Gamjatang – literally “potato stew” but actually referring to pork chunks not potatoes – is one of my favorite Korean stews for its hearty and rich flavors, but unfortunately it is one of the most time-consuming and laborious. The pork neck bones (or pork spines if you can find them) need to be first soaked in water for at least a couple of hours to drain the blood, and then should be boiled another good hour or so for the bones to settle into a nice broth and get tender pieces of meat. Also, the perilla seeds powder and perilla leaves give this stew a unique aroma that is distinct from other Korean soups. While eating this stew, it reminded me of the great gamjatang restaurants I used to go to in Korea. Though I have a personal disdain for soju (Korea’s version of vodka), these gamjatang restaurants are always filled with soju drinkers who drink (one shot!) throughout the night while downing this soup to help prevent next-day hangovers. We don’t eat this for our hangovers, but we do enjoy it in the cold season—which I heard Wisconsin is known for.
Servings: 4~6 people
Prep time: 2 hours (minimum 1 hour soak time)
Cooking time: 3 hours
- 4 lbs pork neck bone (or pork spine if available)
- 1 cup bean sprouts
- 15~20 ggaetnip (perilla leaves), cut into strips
- 8 Chinese cabbage leaves (baechunip)
- 8~10 small potatoes (size of eggs is perfect)
- 1/2 large leek or green onions (optional)
- 10 cups of water
- 5 tbsp gochugaru (red pepper flakes)
- 10 cloves garlic, minced
- 5 tbsp deulkkae garu (perilla seeds powder)
- 3 tbsp soy sauce
- 2 tbsp saewujeot (salted shrimp)
- 2 tbsp dwenjang (soy bean paste)
- 3 tbsp cooking wine
- 1 tbsp ground sesame seeds
- salt and black pepper (to taste)
1) Soak the bones in cold water for an hour or two to get rid of the residual blood, then drain under cold water.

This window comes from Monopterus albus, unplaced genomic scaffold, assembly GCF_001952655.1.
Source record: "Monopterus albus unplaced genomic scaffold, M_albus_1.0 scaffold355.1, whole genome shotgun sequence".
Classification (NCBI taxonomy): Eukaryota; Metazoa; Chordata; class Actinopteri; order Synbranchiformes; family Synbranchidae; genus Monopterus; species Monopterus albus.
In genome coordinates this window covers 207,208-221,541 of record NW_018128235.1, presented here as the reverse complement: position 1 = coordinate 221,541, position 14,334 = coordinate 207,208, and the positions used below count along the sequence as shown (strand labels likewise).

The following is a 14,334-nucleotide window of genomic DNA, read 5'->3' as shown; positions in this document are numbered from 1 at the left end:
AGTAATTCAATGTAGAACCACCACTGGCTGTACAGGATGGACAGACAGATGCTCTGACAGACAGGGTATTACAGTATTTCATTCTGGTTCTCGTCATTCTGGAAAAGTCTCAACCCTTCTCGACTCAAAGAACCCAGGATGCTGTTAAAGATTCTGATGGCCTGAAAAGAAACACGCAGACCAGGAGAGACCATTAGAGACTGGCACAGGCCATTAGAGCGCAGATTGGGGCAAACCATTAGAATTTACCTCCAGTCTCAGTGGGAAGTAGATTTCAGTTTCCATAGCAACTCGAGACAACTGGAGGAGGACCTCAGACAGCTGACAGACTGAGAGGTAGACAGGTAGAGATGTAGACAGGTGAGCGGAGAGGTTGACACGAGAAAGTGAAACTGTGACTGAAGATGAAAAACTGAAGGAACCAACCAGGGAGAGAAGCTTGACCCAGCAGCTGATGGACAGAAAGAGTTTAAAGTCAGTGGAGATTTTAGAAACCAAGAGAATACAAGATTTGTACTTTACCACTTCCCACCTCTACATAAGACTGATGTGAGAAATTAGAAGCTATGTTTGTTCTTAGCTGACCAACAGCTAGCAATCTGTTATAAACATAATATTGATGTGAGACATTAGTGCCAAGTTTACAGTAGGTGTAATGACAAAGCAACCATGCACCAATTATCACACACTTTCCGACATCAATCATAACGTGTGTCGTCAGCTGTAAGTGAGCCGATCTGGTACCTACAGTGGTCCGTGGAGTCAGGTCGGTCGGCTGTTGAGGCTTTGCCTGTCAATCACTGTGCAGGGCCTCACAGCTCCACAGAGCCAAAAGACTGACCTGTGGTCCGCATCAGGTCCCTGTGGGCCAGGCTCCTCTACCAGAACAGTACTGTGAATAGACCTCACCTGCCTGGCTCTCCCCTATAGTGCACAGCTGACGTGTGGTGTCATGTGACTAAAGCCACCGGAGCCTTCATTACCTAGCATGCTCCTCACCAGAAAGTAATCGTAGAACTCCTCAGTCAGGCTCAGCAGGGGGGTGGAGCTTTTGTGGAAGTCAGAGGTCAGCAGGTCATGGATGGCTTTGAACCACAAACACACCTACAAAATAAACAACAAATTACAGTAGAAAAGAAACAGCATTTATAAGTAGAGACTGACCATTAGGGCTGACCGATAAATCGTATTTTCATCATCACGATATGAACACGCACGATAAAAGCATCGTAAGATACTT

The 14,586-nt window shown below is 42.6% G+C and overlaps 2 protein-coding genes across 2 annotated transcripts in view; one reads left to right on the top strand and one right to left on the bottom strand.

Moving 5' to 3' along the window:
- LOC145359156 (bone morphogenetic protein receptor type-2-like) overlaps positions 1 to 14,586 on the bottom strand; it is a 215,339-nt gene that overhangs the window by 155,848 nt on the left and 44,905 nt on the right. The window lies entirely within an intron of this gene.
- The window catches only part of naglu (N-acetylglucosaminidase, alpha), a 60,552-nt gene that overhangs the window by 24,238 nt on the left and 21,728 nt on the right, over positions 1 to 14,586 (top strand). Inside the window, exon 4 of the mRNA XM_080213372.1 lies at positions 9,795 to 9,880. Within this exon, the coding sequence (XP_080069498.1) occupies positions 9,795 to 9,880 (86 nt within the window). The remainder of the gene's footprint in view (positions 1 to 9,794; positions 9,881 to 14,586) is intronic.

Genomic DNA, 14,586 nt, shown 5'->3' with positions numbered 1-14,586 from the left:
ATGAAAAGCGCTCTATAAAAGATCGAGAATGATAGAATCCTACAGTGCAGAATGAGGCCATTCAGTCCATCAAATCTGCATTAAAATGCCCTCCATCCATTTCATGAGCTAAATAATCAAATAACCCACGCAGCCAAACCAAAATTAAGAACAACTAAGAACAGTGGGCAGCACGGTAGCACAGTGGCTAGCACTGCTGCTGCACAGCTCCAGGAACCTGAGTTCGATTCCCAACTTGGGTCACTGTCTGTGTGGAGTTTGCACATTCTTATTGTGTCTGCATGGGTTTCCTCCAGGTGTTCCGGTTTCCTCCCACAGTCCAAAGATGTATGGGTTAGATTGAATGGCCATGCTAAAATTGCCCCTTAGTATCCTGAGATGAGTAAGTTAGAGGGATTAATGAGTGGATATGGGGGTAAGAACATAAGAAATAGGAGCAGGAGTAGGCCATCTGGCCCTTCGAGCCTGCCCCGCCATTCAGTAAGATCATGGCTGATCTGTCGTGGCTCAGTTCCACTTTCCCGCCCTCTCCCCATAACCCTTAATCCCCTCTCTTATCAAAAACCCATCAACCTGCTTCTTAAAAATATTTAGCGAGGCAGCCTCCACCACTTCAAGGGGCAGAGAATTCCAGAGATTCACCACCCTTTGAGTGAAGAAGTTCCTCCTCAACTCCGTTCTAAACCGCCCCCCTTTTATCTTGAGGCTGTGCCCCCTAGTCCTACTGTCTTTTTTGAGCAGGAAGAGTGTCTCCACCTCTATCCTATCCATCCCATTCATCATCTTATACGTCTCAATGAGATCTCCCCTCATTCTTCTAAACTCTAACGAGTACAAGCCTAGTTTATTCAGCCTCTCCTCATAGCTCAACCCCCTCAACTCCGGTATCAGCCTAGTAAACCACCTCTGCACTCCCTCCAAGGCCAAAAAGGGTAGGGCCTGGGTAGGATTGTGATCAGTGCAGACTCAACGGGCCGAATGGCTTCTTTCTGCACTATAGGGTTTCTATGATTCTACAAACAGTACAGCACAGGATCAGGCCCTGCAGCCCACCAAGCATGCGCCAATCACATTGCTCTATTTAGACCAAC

2) Put the pork bones into a large pot and add enough water to cover. Simmer on medium heat with a mix of garlic, onion, ginger, green onions, black pepper to get rid of the pork smell, cook about 2 hours. The water should reduce from simmering, add more accordingly. Discard any particles of oil and fat that float on top.
3) Drain and rinse the cooked pork bones, discarding the vegetables and removing any excess fatty debris.
4) Prepare the sauce ingredients in a mixing bowl, set aside until ready for use.
5) Add 10~12 cups of fresh water and bring to a boil. Add the sauce and whole potatoes (halved if large) with the pork. Cook on medium heat for 25~30 minutes.
6) When potatoes are soft , include the chopped vegetables to the mix and boil for another 15~20 minutes.
7) Sample the broth and adjust the seasoning with salt and pepper. Adding extra deulkkae garu (perilla seed powder) and gochugaru (red pepper flakes) is also okay. Let the stew simmer for another 10~15 minutes.
8) Serve with warm rice and plenty of banchan (side dishes).
*If you want to shave off prep and cooking time, you can skip the soaking of the pork bones and just boil them with the vegetables. Boil the pork bones for an hour (instead of the recommended two) and the meat should still be tender.